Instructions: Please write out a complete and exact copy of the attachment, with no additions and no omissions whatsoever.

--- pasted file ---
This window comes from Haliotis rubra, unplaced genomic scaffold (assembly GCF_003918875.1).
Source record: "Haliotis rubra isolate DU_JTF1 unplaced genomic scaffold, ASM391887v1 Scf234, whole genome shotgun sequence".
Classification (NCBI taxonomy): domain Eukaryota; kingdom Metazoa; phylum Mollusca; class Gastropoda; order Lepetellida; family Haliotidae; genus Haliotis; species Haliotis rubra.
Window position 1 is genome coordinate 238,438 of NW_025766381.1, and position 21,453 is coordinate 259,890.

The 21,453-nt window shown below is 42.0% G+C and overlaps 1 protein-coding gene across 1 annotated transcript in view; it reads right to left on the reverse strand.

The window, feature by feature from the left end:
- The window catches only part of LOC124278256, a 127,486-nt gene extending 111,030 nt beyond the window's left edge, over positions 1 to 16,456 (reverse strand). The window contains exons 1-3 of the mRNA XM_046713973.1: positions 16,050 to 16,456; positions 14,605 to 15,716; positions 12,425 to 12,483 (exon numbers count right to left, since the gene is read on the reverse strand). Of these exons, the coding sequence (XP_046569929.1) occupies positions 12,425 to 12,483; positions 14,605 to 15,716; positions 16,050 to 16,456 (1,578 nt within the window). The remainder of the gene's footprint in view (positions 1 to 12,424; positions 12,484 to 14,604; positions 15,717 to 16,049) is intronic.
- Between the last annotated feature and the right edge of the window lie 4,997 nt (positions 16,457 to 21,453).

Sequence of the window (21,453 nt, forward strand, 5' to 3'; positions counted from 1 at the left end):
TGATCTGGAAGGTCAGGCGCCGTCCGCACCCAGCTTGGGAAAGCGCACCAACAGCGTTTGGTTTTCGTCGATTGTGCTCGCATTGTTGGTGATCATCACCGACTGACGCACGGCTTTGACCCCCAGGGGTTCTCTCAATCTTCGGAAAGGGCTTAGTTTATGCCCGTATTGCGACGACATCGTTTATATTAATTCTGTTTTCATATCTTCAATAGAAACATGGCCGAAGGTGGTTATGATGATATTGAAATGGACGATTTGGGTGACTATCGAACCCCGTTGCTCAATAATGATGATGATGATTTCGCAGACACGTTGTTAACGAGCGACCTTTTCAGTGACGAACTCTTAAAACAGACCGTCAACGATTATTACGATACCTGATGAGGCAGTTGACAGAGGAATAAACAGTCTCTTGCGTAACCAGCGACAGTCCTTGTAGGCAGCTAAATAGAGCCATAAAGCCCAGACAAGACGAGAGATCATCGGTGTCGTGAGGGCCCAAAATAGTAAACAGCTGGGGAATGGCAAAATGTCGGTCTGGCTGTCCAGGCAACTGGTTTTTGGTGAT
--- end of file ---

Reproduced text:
This window comes from Haliotis rubra, unplaced genomic scaffold (assembly GCF_003918875.1).
Source record: "Haliotis rubra isolate DU_JTF1 unplaced genomic scaffold, ASM391887v1 Scf234, whole genome shotgun sequence".
Classification (NCBI taxonomy): domain Eukaryota; kingdom Metazoa; phylum Mollusca; class Gastropoda; order Lepetellida; family Haliotidae; genus Haliotis; species Haliotis rubra.
Window position 1 is genome coordinate 238,438 of NW_025766381.1, and position 21,453 is coordinate 259,890.

The 21,453-nt window shown below is 42.0% G+C and overlaps 1 protein-coding gene across 1 annotated transcript in view; it reads right to left on the reverse strand.

The window, feature by feature from the left end:
- The window catches only part of LOC124278256, a 127,486-nt gene extending 111,030 nt beyond the window's left edge, over positions 1 to 16,456 (reverse strand). The window contains exons 1-3 of the mRNA XM_046713973.1: positions 16,050 to 16,456; positions 14,605 to 15,716; positions 12,425 to 12,483 (exon numbers count right to left, since the gene is read on the reverse strand). Of these exons, the coding sequence (XP_046569929.1) occupies positions 12,425 to 12,483; positions 14,605 to 15,716; positions 16,050 to 16,456 (1,578 nt within the window). The remainder of the gene's footprint in view (positions 1 to 12,424; positions 12,484 to 14,604; positions 15,717 to 16,049) is intronic.
- Between the last annotated feature and the right edge of the window lie 4,997 nt (positions 16,457 to 21,453).

Sequence of the window (21,453 nt, forward strand, 5' to 3'; positions counted from 1 at the left end):
TGATCTGGAAGGTCAGGCGCCGTCCGCACCCAGCTTGGGAAAGCGCACCAACAGCGTTTGGTTTTCGTCGATTGTGCTCGCATTGTTGGTGATCATCACCGACTGACGCACGGCTTTGACCCCCAGGGGTTCTCTCAATCTTCGGAAAGGGCTTAGTTTATGCCCGTATTGCGACGACATCGTTTATATTAATTCTGTTTTCATATCTTCAATAGAAACATGGCCGAAGGTGGTTATGATGATATTGAAATGGACGATTTGGGTGACTATCGAACCCCGTTGCTCAATAATGATGATGATGATTTCGCAGACACGTTGTTAACGAGCGACCTTTTCAGTGACGAACTCTTAAAACAGACCGTCAACGATTATTACGATACCTGATGAGGCAGTTGACAGAGGAATAAACAGTCTCTTGCGTAACCAGCGACAGTCCTTGTAGGCAGCTAAATAGAGCCATAAAGCCCAGACAAGACGAGAGATCATCGGTGTCGTGAGGGCCCAAAATAGTAAACAGCTGGGGAATGGCAAAATGTCGGTCTGGCTGTCCAGGCAACTGGTTTTTGGTGAT